I think Trinitarian theology is an NT innovation, and we can look back to find traces of it in OT passages referring to "the angel of the Lord", and "the spirit (breath) of the Lord", but it certainly isn't overtly clear.

Just my 2 cents
Jason Pratt said…
Brad: {{The Hebrew "majestic plural" is given to a number of things in the OT, including Jerusalem.}}

I have read otherwise in exegetical analyses, but would be interested in seeing refs. (I wouldn't be too surprised to learn Jerusalem is a special case exception; its name was sometimes given the divine abbreviation treatment, along with some other things closely connected with God, in Greek Christian texts.)

{{And the singular "el" is used in various places to talk about God, gods, and even people.}}

Ditto. "Elohim", yes, on occasion (although except for one ref to Moses and Aaron I've heard it isn't applied to anything but God during the narratives of the Patriarchical period). "El", no. (Yes outside the OT, no inside; or again that's what I've heard. Examples to the contrary would be welcome for accuracy's sake.)

{{On top of that, the "proper" name for God in the OT (Yaweh) is in the singular.}}

There are several proper-names for God in the OT; YHWH being one of them. (El being another. Both singular.) The two most common by far, however, are Elohim and Adonai, both plural. (Sometimes with plural supporting grammar, sometimes with singular.)

I wouldn't call trinitarianism a NT "innovation" exactly, but I do agree it isn't spelled out clearly in the OT. Binitarianism, however, is a lot stronger in the OT than modern translations sometimes indicate: the "angel of YHWH/the Face/the Presence" shows up (literally! {g}) on a regular basis, not only in the most famous OT stories but in some obscure ones, too; and there's sometimes distinction between persons of YHWH involved when that happens. (Third person distinctions on the other hand are very rare; the "spirit/breath of YHWH" isn't usually presented that way for example.)

Jason Pratt said…
Sorry for the delay meanwhile, Daniel. Business, busy-ness, etc. {g}

Daniel: {{Since Hebrew demonstrates a visual distinction in the letters it uses to form the plural of God, and uses a different spelling to indicate the singular of God, why shouldn’t English translations follow suit?}}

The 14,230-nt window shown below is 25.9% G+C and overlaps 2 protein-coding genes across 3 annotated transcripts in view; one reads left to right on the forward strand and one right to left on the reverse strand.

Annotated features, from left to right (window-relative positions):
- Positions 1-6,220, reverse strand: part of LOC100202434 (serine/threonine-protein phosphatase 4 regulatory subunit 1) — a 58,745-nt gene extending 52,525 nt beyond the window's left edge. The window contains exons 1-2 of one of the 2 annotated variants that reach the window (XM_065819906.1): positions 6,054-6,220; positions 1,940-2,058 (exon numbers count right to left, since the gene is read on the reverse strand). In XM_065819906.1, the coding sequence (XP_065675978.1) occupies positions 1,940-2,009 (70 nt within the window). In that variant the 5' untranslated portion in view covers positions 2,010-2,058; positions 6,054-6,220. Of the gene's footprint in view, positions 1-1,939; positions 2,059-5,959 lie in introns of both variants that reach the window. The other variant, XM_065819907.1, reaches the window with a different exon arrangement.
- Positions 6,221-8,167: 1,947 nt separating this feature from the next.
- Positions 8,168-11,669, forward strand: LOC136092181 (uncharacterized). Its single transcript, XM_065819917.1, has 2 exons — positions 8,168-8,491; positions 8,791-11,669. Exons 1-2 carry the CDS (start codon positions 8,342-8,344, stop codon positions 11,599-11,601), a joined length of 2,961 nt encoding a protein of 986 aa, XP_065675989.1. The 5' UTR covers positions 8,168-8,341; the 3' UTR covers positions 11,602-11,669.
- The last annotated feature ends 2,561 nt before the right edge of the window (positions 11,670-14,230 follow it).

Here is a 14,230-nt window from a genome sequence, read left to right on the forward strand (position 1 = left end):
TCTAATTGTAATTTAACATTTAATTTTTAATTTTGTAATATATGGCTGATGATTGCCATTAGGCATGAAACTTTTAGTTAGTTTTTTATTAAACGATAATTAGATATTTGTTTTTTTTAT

Probably because there is no clear English method (or in other highly developed grammatic languages either) of doing so in a way that won't lead to uncomfortable reading. Even non-Christian Jews today just shrug and ignore the distinction; much as most people with languages which feature gender-based grammar for nearly everything (which is most Western languages, including the Biblical ones) just shrug and ignore whether this word is feminine or that word is masculine. (Unless they're trying to be poetically clever.) If the case for bi/trinitarianism was only based on linguistic pluralities, the most we could say is that this ancient grammar is weird. Not much of a case in that. {g}

The best way to try to get the visual distinction across for modern English readers, perhaps, would be to parenthesize the plural suffix.

So, for example: "In the beginning, God(s) created the heavens and the earth... then God(s) said, 'Let Us make man in Our image and according to Our likeness'." (That's a famous case where the plural grammar is retained in English, but also singular grammar: a singular image and likeness, not plural.)

"Then I heard the voice of Lord(s) saying, 'Whom shall I send, and who shall go for Us?'" (Another famous case where singular and plural grammar is both attested personally to God by God. The far more common ADNY name is being used here, by the way, not YH or YHWH, though Isaiah knows that, too.)

The declaration of Gideon would be, "Ah!--Lord(s) YHWH! For now I have seen the angel of YHWH face to face!" (Previously this angel would be described in the same scene as "the angel of the God(s)"; and Gideon once calls this angel by the divine name ADNY, so Lord(s), though also "my lord" once before he realizes who he's talking to.)

Again in Isaiah (48:16; this one is less famous): "Now the Lord(s) YHWH has sent me (or Me?) with His spirit saying... 'I am YHWH your God(s), Who teaches you to be best.'"

So, yeah, it could be done I suppose. I do however sympathize with those who worry about this method leading people into polytheism of some kind--a problem endemic among the Hebrews themselves! Multi-personal corporate singularities aren't easy to talk about.

The experiment would at least be interesting to try. {shrug}{s}

Incidentally, Deut 6:4 (the Shema declaration) is certainly AeCHaD, a word that typically applies to a compound singularity, not YaCHiD for a sheer singularity. (YCHD would still be true, too, of course.)